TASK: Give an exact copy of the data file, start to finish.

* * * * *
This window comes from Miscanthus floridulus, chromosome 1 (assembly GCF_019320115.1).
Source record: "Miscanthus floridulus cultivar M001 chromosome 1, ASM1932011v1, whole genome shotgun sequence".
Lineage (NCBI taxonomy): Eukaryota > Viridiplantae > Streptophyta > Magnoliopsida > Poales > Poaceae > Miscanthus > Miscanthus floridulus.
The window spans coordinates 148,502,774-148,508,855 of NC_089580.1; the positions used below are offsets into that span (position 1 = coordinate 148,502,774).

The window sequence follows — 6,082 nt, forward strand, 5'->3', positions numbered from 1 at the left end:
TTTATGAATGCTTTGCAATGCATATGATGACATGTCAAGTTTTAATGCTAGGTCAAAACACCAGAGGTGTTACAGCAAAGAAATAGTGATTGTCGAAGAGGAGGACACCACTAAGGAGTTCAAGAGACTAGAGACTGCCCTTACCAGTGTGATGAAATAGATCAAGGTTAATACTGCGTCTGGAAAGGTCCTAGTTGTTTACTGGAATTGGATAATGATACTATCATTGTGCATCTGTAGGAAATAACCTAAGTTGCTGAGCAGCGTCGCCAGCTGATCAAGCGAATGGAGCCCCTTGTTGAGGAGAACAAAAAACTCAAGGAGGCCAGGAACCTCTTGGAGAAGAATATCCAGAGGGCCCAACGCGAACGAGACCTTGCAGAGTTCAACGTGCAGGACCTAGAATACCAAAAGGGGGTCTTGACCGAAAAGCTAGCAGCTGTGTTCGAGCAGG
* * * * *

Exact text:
This window comes from Miscanthus floridulus, chromosome 1 (assembly GCF_019320115.1).
Source record: "Miscanthus floridulus cultivar M001 chromosome 1, ASM1932011v1, whole genome shotgun sequence".
Lineage (NCBI taxonomy): Eukaryota > Viridiplantae > Streptophyta > Magnoliopsida > Poales > Poaceae > Miscanthus > Miscanthus floridulus.
The window spans coordinates 148,502,774-148,508,855 of NC_089580.1; the positions used below are offsets into that span (position 1 = coordinate 148,502,774).

The window sequence follows — 6,082 nt, forward strand, 5'->3', positions numbered from 1 at the left end:
TTTATGAATGCTTTGCAATGCATATGATGACATGTCAAGTTTTAATGCTAGGTCAAAACACCAGAGGTGTTACAGCAAAGAAATAGTGATTGTCGAAGAGGAGGACACCACTAAGGAGTTCAAGAGACTAGAGACTGCCCTTACCAGTGTGATGAAATAGATCAAGGTTAATACTGCGTCTGGAAAGGTCCTAGTTGTTTACTGGAATTGGATAATGATACTATCATTGTGCATCTGTAGGAAATAACCTAAGTTGCTGAGCAGCGTCGCCAGCTGATCAAGCGAATGGAGCCCCTTGTTGAGGAGAACAAAAAACTCAAGGAGGCCAGGAACCTCTTGGAGAAGAATATCCAGAGGGCCCAACGCGAACGAGACCTTGCAGAGTTCAACGTGCAGGACCTAGAATACCAAAAGGGGGTCTTGACCGAAAAGCTAGCAGCTGTGTTCGAGCAGG